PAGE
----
In time, she says, the model evolved as the company went through several phases of MCO modeling. “It’s totally generic now,” she comments. “It can go from airport to airport with minimal changes. Probably within a month to a month and a half, an airport can be modeled using this tool.”
More specifically, Callinan explains that Orlando International had three initial goals in mind for the modeling:
- Could passengers be processed at pre-9/11 timelines?
- What is the impact of technology on terminal throughput and capacity? “E-ticket machines, common use, RFID — a lot of things are happening,” says Callinan. “What they wanted to know is, is there an assessment of how this technology might impact the terminal?”
- What was the potential for associated revenue generation? “Because the revenue generation models are changing at a lot of terminals, from a leased space arrangement to a per passenger processed arrangement,” says Callinan.
Officials here credit Orlando International executive director Bill Jennings, since retired, for spearheading the modeling effort. The vision was to capture accurate forecasting and modeling data that could be used by managers to make decisions, they explain.
Says Callinan, “An issue with the airport was, don’t just come in, do a study, and give us a report. The real focus was on helping them improve their capability internally, to be able to do some of this analysis. That’s where we really focused: the delivery of a tool and a toolset that the airport itself, once we left, could be self-sufficient in continuing to do this analysis.”
Adds Dr. Mollaghasemi, “They’re using it — weekly, if not daily.”
A key element of the modeling focused on security passenger screening stations, an aspect of operations at Orlando International that has become almost legendary since 9/11. The airport was considering adding as many as eight new stations, says Dr. Mollaghasemi. The modeling performed by ProductivityAPEX demonstrated that the airport needed only three more.
“So they were able to secure the funding and put in the three additional stations, and that solved their problem,” says Dr. Mollaghasemi. “They went from 45-60 minute wait times to under 20 minutes at the security checkpoints.”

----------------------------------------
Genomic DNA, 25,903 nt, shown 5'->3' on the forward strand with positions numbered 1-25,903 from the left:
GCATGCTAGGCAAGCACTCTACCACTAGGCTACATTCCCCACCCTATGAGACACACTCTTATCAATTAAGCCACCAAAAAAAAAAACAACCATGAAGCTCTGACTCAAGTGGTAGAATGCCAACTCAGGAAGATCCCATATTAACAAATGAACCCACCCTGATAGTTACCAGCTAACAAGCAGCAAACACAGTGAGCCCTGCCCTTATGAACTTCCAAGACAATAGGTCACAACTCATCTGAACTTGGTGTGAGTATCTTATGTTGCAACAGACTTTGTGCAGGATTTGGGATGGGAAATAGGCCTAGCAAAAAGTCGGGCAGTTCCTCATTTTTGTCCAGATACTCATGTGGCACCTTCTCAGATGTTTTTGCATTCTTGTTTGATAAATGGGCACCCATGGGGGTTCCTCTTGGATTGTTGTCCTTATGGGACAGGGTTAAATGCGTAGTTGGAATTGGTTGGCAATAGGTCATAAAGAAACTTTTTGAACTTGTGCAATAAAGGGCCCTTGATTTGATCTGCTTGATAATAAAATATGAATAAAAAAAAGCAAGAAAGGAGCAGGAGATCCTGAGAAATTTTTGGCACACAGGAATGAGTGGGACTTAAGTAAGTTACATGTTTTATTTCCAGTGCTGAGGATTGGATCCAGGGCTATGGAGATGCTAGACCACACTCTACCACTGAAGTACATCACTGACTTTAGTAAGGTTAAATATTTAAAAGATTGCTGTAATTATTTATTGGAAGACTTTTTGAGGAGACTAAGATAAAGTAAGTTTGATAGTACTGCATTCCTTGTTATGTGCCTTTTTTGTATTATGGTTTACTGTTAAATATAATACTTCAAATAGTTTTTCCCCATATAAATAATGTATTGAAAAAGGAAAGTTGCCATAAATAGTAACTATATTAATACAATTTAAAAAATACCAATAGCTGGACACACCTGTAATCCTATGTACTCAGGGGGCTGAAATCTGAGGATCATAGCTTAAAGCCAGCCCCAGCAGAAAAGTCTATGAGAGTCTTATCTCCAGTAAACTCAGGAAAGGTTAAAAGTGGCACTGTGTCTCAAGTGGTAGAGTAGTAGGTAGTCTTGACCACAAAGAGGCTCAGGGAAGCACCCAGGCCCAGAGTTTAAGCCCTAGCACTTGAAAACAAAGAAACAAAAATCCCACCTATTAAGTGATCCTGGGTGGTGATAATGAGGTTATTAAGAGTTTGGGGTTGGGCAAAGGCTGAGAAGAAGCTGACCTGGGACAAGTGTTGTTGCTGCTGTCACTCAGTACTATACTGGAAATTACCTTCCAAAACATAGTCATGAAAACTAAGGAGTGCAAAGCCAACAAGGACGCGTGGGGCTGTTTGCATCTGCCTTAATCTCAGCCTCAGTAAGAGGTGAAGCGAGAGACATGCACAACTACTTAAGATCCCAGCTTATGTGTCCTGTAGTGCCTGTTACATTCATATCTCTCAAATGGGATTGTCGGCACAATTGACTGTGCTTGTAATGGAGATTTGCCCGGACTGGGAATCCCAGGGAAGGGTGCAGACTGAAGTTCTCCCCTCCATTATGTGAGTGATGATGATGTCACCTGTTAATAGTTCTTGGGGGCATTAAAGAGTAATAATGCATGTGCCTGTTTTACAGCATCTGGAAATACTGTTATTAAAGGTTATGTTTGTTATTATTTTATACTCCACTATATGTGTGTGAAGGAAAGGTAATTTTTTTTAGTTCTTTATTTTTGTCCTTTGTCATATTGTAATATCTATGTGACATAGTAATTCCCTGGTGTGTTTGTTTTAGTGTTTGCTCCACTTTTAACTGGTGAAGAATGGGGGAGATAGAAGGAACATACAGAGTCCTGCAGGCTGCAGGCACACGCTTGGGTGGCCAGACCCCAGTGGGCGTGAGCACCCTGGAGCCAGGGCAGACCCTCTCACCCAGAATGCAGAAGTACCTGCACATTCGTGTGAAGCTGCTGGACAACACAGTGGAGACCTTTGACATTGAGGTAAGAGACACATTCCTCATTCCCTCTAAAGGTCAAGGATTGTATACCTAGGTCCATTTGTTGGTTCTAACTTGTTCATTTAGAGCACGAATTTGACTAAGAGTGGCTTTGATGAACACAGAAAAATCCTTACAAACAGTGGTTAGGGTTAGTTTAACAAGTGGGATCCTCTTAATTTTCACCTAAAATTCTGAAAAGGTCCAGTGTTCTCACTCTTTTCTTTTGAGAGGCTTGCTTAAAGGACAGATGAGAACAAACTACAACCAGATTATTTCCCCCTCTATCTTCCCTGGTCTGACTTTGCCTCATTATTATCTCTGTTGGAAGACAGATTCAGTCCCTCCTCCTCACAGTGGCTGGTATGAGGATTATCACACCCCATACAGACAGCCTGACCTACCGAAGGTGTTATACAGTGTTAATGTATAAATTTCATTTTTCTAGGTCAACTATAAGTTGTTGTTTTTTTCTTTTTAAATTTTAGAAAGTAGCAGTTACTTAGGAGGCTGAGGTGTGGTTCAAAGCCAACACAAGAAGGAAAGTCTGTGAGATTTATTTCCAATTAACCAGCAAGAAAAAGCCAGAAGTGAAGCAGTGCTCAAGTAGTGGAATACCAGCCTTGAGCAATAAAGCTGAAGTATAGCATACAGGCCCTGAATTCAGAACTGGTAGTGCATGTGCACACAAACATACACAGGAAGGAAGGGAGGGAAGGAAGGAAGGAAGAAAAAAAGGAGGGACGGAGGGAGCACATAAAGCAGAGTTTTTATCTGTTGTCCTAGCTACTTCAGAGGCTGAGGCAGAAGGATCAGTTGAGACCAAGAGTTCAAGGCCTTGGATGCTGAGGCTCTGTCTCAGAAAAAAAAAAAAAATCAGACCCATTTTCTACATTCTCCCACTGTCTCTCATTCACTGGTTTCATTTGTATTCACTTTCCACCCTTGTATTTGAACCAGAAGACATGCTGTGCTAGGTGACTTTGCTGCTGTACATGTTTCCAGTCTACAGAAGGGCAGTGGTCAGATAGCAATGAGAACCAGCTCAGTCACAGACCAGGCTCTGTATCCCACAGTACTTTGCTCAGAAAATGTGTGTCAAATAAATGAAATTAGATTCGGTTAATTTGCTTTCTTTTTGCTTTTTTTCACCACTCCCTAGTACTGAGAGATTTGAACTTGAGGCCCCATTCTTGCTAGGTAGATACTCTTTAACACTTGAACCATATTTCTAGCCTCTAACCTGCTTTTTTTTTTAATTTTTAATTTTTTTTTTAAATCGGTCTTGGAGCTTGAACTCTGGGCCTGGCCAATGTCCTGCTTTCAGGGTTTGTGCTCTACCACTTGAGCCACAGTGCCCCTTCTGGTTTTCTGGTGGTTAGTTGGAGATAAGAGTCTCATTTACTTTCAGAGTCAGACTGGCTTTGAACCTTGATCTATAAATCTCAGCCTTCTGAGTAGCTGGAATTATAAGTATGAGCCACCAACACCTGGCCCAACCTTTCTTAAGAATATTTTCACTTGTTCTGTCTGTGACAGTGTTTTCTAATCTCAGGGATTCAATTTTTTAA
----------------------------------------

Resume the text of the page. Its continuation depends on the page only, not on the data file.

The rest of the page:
Regarding future capacity at Orlando International, the models produced by ProductivityAPEX show that the current facilities are not yet at their capacity limits, according to Dr. Mollaghasemi. “Right now they’re at 36 million passengers,” she says. “Our models show they could go up to 70 million without needing a new terminal, especially when the new baggage screening system is put in place. They’ll be able to process more.”
Callinan says that the results of that data provides the authority with another tool when evaluating the need for a new terminal. “They may have various other reasons to build a new terminal,” he comments, “but this provides them with data from a pure passenger capacity issue.”
The work by ProductivityAPEX also aided the airport with its negotiations with Disney, according to Callinan. He says it’s estimated that some 10 percent of passengers going through MCO are processed via the Disney Guest program, which had been doing its own modeling.
“The airport was getting ready to do some negotiations with Disney,” explains Callinan. “Disney was doing its own analysis; the airport wanted a little more rigor in its modeling so they could put it on the table when they started negotiating with the Disney modeling. It worked out very successfully.”
Data — the more the better
Central to the product’s success, says Dr. Mollaghasemi, is Orlando’s ability to now utilize the programming in daily operations. “They are able to move around airlines,” she says, “and address this balancing act of common use that airports are moving toward. It’s allowing them to balance the load between two security checkpoints.”
Other airports interested in the modeling program can expect to pay between $200,000 and $300,000, according to Dr. Mollaghasemi. “It depends on the size of the airport; how much data they have available; how much of it we would have to collect,” she says. Dr. Mollaghasemi estimates the Orlando project cost some $500,000 and took a year to complete. Future applications will move more quickly, she says.
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